Turtle origins: insights from phylogenetic retrofitting and molecular scaffolds

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    36 Citations (Scopus)


    Adding new taxa to morphological phylogenetic analyses without substantially revising the set of included characters is a common practice, with drawbacks (undersampling of relevant characters) and potential benefits (character selection is not biased by preconceptions over the affinities of the 'retrofitted' taxon). Retrofitting turtles (Testudines) and other taxa to recent reptile phylogenies consistently places turtles with anapsid-grade parareptiles (especially Eunotosaurus and/or pareiasauromorphs), under both Bayesian and parsimony analyses. This morphological evidence for turtle-parareptile affinities appears to contradict the robust genomic evidence that extant (living) turtles are nested within diapsids as sister to extant archosaurs (birds and crocodilians). However, the morphological data are almost equally consistent with a turtle-archosaur clade: enforcing this molecular scaffold onto the morphological data does not greatly increase tree length (parsimony) or reduce likelihood (Bayesian inference). Moreover, under certain analytic conditions, Eunotosaurus groups with turtles and thus also falls within the turtle-archosaur clade. This result raises the possibility that turtles could simultaneously be most closely related to a taxon traditionally considered a parareptile (Eunotosaurus) and still have archosaurs as their closest extant sister group.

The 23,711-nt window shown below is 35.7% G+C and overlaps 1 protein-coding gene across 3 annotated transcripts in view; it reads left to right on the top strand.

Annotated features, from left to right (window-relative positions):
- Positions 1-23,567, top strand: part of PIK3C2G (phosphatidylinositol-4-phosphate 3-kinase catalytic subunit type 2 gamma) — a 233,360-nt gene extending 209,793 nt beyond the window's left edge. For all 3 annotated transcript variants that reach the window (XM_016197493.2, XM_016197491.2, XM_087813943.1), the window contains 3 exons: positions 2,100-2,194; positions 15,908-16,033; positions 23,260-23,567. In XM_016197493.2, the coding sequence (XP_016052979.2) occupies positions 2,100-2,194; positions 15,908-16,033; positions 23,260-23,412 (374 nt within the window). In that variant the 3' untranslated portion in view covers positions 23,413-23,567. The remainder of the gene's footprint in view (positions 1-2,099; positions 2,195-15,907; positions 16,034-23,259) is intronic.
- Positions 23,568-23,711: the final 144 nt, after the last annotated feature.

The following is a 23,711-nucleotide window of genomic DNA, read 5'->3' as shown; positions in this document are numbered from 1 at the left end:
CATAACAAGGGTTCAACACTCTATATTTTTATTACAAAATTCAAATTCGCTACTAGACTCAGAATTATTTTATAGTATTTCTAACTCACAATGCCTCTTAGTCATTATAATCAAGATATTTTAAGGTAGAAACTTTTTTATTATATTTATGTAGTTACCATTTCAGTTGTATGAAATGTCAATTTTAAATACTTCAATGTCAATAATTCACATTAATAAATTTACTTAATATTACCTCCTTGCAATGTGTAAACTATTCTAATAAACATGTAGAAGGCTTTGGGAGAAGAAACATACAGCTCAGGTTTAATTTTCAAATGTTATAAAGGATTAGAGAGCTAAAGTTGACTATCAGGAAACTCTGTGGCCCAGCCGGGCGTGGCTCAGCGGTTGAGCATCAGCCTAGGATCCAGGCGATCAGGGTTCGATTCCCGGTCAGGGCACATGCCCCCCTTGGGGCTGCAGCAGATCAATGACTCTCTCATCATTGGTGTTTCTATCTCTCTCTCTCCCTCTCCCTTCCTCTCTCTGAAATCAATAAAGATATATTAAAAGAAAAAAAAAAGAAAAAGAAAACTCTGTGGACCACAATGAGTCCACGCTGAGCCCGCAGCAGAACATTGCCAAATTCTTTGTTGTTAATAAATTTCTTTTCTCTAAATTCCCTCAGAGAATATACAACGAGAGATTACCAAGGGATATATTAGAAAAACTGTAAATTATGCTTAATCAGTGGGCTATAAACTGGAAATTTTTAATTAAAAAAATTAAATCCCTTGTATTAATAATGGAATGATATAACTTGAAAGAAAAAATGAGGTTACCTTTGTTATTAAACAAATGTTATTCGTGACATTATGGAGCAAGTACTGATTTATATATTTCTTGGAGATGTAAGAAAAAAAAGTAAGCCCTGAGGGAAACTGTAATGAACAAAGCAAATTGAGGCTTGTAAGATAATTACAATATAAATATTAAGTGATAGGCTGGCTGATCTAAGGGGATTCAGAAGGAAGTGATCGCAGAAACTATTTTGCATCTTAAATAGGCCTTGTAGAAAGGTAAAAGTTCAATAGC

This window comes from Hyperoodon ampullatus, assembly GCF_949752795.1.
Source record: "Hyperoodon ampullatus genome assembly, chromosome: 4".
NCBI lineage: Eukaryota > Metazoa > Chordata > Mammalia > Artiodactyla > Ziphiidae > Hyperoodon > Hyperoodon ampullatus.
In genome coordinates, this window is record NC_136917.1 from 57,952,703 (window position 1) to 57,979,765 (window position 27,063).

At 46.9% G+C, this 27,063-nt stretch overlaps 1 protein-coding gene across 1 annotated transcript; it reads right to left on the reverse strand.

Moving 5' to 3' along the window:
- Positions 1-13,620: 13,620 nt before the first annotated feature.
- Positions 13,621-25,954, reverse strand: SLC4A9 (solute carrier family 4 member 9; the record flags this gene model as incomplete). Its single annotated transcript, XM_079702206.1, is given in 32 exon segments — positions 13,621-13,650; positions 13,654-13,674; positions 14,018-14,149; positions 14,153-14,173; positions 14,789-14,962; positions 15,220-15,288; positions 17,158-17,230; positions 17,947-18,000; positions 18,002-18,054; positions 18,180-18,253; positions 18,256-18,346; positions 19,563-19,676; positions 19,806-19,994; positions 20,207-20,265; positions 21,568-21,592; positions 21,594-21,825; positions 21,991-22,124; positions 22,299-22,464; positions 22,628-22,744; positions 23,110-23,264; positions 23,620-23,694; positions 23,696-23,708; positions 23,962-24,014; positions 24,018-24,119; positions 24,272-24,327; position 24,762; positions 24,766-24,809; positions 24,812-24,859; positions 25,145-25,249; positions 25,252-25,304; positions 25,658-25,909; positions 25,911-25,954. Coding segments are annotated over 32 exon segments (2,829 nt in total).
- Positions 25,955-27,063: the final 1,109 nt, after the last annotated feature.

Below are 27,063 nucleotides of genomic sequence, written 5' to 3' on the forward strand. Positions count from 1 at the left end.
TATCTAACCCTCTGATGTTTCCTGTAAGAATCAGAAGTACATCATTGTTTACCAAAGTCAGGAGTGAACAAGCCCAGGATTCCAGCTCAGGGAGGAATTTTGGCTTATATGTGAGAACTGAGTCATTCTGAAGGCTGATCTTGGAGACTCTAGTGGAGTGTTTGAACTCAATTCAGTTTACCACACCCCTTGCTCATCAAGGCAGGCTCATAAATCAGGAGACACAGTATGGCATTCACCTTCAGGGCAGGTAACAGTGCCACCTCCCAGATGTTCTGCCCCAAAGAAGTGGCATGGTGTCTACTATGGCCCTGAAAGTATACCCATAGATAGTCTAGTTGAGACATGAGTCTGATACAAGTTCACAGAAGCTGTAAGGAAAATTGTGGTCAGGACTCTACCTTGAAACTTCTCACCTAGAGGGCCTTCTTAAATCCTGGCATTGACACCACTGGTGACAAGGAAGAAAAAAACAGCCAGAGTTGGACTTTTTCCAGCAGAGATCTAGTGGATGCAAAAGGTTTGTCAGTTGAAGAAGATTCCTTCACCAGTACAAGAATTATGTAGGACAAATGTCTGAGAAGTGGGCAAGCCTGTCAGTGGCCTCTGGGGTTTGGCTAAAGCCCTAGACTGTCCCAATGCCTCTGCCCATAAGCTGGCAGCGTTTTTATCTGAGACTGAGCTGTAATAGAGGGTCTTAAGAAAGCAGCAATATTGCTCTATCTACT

Original languageEnglish
    Pages (from-to)2729-2738
    Number of pages10
    JournalJournal of Evolutionary Biology
    Issue number12
    Publication statusPublished - Dec 2013


    • Amphibians and reptiles
    • Archosauria
    • Bayesian inference
    • Diapsida
    • Molecular scaffold
    • Morphological evolution
    • Parareptilia
    • Parsimony
    • Phylogenetics
    • Testudines


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